I accompanied Richard Kemp our representative to the Taupo Fishing Advisory Committee (TFAC) meeting on Tuesday night.The meeting discussed issues concerning the fishery but I have chosen to copy the DOC monitoring report for you to read.
For me, I have found the fishing hard and I have fished a little more than previously this year. Much of my evidence is from what I see and I have seen very few anglers carrying fish and my catch rate has been low. I fished two days with two friends.The nympher caught 1 fish each day. I and my other friend with wet lines got nothing. I copy in full the fishing report from DOC.
FROM: Mark Venman
DATE: 1 September 2014
RE: Fishery Monitoring Report
Catch rates on the Tongariro were lower than expected during August with an overall estimated catch rate of 0.25 fish per hour (1 legal sized fish every 4 hours). Catch rates estimated for May and June were low before they increased to 1 fish every 3 hours in July before dropping back again during August. Traditionally, catch rates steadily increase as we progress into spring and so this slight drop was unexpected. Tongariro anglers surveyed during August rated the fish that they were catching at 6.6 out of 10, their catch rate at 6.3/10 and their angling enjoyment at 9.6/10. Rainbows measured during angler surveys conducted during August on the Tongariro averaged 485mm and 1.31kg (2.9lbs) with an overall condition factor of 43.3. Rainbows caught on the neighbouring Tauranga Taupo River averaged 463mm and 1.33kg while those caught on the Hinemaiaia averaged 478mm and 1.34kg.
Waipa Stream fish trap
Consistent with the lower than expected catch rates in the Tongariro, the run of rainbow trout through the Waipa Stream fish trap (tributary of the Tongariro near Rangipo) was down with a total of 36 rainbows and 19 browns trapped for the month. During the same period last year, 266 rainbows were trapped along with 138 browns. Rainbows averaged 485mm and 1.25kg and are on par with those caught in the Tongariro. Overall, these fish are on average 17mm shorter and 350g lighter than those trapped during the same period last year.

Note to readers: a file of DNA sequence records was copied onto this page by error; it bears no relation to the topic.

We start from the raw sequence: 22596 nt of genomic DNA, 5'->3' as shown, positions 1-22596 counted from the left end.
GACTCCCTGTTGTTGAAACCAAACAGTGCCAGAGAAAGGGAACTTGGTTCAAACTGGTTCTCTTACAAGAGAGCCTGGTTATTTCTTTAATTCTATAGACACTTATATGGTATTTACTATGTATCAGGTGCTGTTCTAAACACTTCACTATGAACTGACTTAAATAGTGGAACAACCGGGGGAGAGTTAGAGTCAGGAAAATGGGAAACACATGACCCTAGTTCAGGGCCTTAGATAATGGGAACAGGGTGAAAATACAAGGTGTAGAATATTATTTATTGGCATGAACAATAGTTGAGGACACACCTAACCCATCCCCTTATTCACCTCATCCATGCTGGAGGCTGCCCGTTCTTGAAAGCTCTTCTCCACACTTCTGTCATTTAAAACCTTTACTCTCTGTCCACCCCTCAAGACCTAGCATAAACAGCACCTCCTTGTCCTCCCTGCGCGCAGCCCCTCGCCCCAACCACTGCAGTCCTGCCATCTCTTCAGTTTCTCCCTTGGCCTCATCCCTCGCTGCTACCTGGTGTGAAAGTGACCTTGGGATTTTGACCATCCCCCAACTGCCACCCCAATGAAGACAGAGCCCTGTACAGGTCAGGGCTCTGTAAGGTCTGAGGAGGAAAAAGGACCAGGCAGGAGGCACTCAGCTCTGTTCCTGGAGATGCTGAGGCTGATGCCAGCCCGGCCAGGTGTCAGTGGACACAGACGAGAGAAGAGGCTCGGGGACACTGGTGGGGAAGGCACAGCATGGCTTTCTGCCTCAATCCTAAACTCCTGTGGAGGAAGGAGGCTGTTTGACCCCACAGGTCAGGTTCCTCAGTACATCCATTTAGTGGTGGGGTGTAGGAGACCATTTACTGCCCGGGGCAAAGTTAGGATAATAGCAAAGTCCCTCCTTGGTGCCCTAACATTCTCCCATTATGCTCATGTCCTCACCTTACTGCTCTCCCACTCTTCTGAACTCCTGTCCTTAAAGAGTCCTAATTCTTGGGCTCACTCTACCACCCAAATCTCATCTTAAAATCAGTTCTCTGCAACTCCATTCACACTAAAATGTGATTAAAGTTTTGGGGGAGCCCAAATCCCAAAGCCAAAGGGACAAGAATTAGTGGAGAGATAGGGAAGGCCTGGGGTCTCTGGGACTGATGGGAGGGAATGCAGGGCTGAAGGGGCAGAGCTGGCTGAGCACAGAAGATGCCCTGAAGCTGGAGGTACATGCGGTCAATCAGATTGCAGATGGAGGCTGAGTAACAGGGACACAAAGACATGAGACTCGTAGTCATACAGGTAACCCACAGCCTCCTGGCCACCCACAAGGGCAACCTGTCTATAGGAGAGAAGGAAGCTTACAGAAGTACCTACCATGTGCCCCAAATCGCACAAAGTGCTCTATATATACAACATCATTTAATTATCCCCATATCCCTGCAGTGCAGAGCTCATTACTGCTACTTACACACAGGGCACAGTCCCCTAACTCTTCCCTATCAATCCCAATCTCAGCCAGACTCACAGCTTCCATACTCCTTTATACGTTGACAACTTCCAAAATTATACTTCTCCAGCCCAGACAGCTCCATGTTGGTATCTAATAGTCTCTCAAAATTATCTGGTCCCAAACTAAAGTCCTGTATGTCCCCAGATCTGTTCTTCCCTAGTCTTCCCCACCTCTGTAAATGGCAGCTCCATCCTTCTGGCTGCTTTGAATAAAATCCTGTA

Drift dive counts commenced for the season during August with low counts encountered across the eastern tributaries which is again consistent with the other monitoring programmes. Low counts in the Whitikau, Waimarino, Waiotaka and the Tauranga Taupo suggest that the main spawning runs have yet to really get underway.
Early August saw the NZ Fire Service fishing competition held on Lake Taupo and the local rivers with over 170 trout weighed in from the lake alone. The nine browns weighed in averaged 565mm and 2kg (4.4lbs) with an overall condition factor of 40. The 160 rainbows averaged 460mm and 1.14kg (2.5lbs) with an overall condition factor of 42.3.
Te Whaiau Stream fish trap
The Te Whaiau Stream fish trap was contracted out this season with the trap operating for the 21st consecutive year. The trap was operated during June and July this year rather than the full 5 month period of April to August to reduce operating costs while still capturing over 90% of both the brown trout and the rainbow trout runs. Michel will analyse the data in the near future to obtain a better estimate of the overall winter run for both species.
A total of 160 browns were trapped over the two month period and these fish averaged 543mm and 1.95kg (4.3lbs) with an average condition factor of 43.5. Over 1,700 rainbows were also trapped and these fish averaged 557mm and 2.2kg (4.8lbs) with an overall condition of 45.6. In comparison to last year’s run, the browns are on average 6mm longer and 150g heavier this season and in better condition overall. A larger improvement was also observed amongst the rainbows with this year’s fish on average 22mm longer and 400g heavier than those trapped last year and in much better condition.
The heaviest rainbow from the Te Whaiau trap was a rainbow jack measuring 660mm and weighing 3.65kg (8lb) while the heaviest brown was a hen measuring 665mm and weighing 3.5kg (7.7lbs). A smaller fish trap was also operated on the neighbouring Papakai Stream (19th consecutive year) and produced the heaviest fish overall – a hen measuring 765mm and weighing an impressive 6.2kg (13.6lbs).
So far the signs are encouraging for the coming summer with the Lake Otamangakau fishery opening on 1 October.